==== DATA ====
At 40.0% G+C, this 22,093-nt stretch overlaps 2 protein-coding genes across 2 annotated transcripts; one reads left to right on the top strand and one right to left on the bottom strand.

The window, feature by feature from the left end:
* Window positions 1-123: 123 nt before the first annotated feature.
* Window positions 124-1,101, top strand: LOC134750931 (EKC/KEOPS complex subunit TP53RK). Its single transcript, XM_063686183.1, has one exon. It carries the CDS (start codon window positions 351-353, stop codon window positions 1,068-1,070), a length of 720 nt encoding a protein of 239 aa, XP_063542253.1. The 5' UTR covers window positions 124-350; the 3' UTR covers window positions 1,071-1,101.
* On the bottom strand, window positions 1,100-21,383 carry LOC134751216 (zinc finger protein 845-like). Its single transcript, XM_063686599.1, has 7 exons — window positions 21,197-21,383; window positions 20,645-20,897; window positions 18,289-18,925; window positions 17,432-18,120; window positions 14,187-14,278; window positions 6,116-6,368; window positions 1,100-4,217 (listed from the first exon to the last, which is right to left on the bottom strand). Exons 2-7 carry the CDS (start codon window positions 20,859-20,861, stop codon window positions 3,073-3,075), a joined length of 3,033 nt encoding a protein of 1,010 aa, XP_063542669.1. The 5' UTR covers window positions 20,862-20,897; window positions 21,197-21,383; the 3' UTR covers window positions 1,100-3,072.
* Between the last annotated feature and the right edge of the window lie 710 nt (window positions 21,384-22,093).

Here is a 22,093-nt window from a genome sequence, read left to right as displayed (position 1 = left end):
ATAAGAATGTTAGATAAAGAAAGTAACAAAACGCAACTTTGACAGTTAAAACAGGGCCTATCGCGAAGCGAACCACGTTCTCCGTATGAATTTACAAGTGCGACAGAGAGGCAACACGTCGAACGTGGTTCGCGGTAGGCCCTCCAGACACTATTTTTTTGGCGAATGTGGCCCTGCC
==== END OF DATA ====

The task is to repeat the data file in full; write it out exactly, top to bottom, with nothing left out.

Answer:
At 40.0% G+C, this 22,093-nt stretch overlaps 2 protein-coding genes across 2 annotated transcripts; one reads left to right on the top strand and one right to left on the bottom strand.

The window, feature by feature from the left end:
* Window positions 1-123: 123 nt before the first annotated feature.
* Window positions 124-1,101, top strand: LOC134750931 (EKC/KEOPS complex subunit TP53RK). Its single transcript, XM_063686183.1, has one exon. It carries the CDS (start codon window positions 351-353, stop codon window positions 1,068-1,070), a length of 720 nt encoding a protein of 239 aa, XP_063542253.1. The 5' UTR covers window positions 124-350; the 3' UTR covers window positions 1,071-1,101.
* On the bottom strand, window positions 1,100-21,383 carry LOC134751216 (zinc finger protein 845-like). Its single transcript, XM_063686599.1, has 7 exons — window positions 21,197-21,383; window positions 20,645-20,897; window positions 18,289-18,925; window positions 17,432-18,120; window positions 14,187-14,278; window positions 6,116-6,368; window positions 1,100-4,217 (listed from the first exon to the last, which is right to left on the bottom strand). Exons 2-7 carry the CDS (start codon window positions 20,859-20,861, stop codon window positions 3,073-3,075), a joined length of 3,033 nt encoding a protein of 1,010 aa, XP_063542669.1. The 5' UTR covers window positions 20,862-20,897; window positions 21,197-21,383; the 3' UTR covers window positions 1,100-3,072.
* Between the last annotated feature and the right edge of the window lie 710 nt (window positions 21,384-22,093).

Here is a 22,093-nt window from a genome sequence, read left to right as displayed (position 1 = left end):
ATAAGAATGTTAGATAAAGAAAGTAACAAAACGCAACTTTGACAGTTAAAACAGGGCCTATCGCGAAGCGAACCACGTTCTCCGTATGAATTTACAAGTGCGACAGAGAGGCAACACGTCGAACGTGGTTCGCGGTAGGCCCTCCAGACACTATTTTTTTGGCGAATGTGGCCCTGCC